Improve Your Credit Score by 20 Points
Less than 1 percent of people have perfect credit scores. And 20 points is an amount by which pretty much everyone can improve their scores. Credit-score improvement in turn has the potential to save us quite a lot of money, on everything from loans and lines of credit to insurance premiums and apartment rentals. The first step in the credit-improvement process should be to get your free credit report and review it for errors. Once you’ve confirmed that everything is accurate, you can begin shoring up the weak points in your score.
Get an A in Wallet Literacy
Financial literacy levels in this country are far too low. In fact, only 57 percent of U.S. adults are financially literate, according to a 2016 survey by Standard & Poor’s. That leaves us tied with Switzerland for 14th in the world, behind the likes of Canada, the United Kingdom and Singapore – just to name a few. What’s more, roughly 45 percent of Americans grade their financial know-how at a C or below, according to the National Foundation for Credit Counseling.
Focus on Your Physical Health
There is a clear connection between physical, emotional and financial health. For starters, the average person spends about $4,342 on health care each year, which represents nearly 8 percent of his or her total annual expenditures. Money is also our biggest sources of stress, according to the American Psychological Association. And people who get regular exercise tend to have better credit scores. This underscores the importance of not only getting your financial house in order, but also exercising regularly and engaging in other healthy practices.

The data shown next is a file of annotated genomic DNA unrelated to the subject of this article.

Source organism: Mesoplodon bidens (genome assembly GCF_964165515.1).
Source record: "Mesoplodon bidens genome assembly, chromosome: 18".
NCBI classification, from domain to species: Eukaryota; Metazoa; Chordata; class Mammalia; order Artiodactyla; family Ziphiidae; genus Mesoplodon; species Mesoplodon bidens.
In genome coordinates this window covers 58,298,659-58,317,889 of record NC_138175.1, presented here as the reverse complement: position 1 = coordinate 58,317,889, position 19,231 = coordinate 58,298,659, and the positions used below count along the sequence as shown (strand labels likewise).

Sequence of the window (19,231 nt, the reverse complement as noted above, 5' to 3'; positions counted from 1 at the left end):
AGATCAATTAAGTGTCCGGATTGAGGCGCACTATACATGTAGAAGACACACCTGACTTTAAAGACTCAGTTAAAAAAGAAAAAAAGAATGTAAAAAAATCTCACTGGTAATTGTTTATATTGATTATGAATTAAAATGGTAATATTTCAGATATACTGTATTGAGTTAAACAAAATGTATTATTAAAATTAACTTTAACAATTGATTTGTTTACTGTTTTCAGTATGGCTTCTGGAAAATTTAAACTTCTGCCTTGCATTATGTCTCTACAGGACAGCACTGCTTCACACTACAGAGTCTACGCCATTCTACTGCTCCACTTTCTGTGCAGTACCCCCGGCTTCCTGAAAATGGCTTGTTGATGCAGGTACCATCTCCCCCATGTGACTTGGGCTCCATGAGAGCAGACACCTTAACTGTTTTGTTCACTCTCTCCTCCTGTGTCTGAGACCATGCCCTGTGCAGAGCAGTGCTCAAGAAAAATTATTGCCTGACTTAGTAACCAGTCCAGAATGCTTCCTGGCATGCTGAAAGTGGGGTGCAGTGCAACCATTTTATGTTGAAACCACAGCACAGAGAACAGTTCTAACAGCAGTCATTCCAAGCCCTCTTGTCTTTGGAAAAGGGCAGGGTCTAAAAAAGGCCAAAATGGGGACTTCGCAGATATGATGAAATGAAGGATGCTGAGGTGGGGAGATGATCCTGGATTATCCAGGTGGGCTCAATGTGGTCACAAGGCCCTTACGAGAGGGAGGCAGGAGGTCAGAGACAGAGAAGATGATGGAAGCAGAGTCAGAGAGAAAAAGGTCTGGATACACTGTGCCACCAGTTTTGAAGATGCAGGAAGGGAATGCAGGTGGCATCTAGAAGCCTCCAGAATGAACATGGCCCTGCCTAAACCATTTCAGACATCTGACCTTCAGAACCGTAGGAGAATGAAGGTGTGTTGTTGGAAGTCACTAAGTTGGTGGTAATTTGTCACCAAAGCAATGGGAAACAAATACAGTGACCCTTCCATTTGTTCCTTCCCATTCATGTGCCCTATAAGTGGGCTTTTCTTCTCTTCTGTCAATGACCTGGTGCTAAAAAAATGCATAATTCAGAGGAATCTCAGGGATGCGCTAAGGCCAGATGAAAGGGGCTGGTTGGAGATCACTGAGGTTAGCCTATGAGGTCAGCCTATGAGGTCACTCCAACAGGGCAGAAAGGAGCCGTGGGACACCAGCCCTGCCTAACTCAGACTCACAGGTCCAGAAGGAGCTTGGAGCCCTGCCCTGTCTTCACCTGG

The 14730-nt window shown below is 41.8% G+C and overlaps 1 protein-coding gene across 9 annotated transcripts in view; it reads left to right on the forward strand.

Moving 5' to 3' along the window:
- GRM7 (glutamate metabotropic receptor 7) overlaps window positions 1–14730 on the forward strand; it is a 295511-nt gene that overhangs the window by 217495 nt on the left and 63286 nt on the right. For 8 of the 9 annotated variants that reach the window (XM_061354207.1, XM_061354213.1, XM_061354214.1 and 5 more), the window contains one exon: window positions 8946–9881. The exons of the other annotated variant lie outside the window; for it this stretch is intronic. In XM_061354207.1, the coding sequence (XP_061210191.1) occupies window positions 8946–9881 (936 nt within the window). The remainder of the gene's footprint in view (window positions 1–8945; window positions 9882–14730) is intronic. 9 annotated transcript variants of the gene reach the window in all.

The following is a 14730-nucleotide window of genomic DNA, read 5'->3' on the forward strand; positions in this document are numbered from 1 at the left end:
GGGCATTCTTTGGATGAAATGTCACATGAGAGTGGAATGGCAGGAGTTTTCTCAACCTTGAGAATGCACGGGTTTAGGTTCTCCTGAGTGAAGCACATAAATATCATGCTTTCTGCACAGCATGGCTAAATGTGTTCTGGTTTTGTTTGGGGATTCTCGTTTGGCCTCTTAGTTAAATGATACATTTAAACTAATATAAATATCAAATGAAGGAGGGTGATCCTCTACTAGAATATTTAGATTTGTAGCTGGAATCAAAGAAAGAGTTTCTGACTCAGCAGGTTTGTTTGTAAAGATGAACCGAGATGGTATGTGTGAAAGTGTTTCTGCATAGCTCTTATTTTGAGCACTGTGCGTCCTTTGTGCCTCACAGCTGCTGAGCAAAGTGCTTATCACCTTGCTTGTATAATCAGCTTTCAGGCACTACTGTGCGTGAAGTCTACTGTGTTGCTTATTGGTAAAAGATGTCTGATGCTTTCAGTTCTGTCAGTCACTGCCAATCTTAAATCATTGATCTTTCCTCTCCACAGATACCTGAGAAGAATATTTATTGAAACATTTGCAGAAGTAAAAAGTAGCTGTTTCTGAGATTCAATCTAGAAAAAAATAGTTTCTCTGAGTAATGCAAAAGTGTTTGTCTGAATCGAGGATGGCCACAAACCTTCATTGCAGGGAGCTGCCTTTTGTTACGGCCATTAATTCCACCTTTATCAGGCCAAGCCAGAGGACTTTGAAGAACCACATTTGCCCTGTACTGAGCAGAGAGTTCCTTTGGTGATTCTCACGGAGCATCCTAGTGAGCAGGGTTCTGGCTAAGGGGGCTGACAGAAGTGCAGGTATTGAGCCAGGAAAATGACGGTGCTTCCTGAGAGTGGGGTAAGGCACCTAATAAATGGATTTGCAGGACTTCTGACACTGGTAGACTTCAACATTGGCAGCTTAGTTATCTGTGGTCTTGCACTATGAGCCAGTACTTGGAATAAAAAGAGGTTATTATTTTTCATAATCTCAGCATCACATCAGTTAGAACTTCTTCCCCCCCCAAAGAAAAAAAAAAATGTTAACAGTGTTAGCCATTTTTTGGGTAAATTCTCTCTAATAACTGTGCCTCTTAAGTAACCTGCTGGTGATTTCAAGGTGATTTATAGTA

Make a Realistic Budget and Stick to It
Only about 40 percent of adults have a budget, according to the National Foundation for Credit Counseling. The best way to make a budget is to gather your bills from the past few months and make a list of all your recurring expenses. Then rank them in order of importance, with true necessities such as housing, food and health care obviously taking the top spots. After that, you can simply cut from the bottom of your list until your take-home exceeds what you plan to spend. Finally, keep track of your ensuing monthly spending.
Look for a Better Job
Sometimes, we get so caught up in spending less and saving more that we forget to address the other side of the equation: how much we actually earn. But the benefits of finding a better-paying job could actually end up outweighing all your other financial maneuvering put together. Trading up career-wise isn’t necessarily as simple as scouring local job postings, however. You might need to consider moving in search of higher wages or a lower cost of living. Or you could go back to school to acquire skills that will add to your earning potential.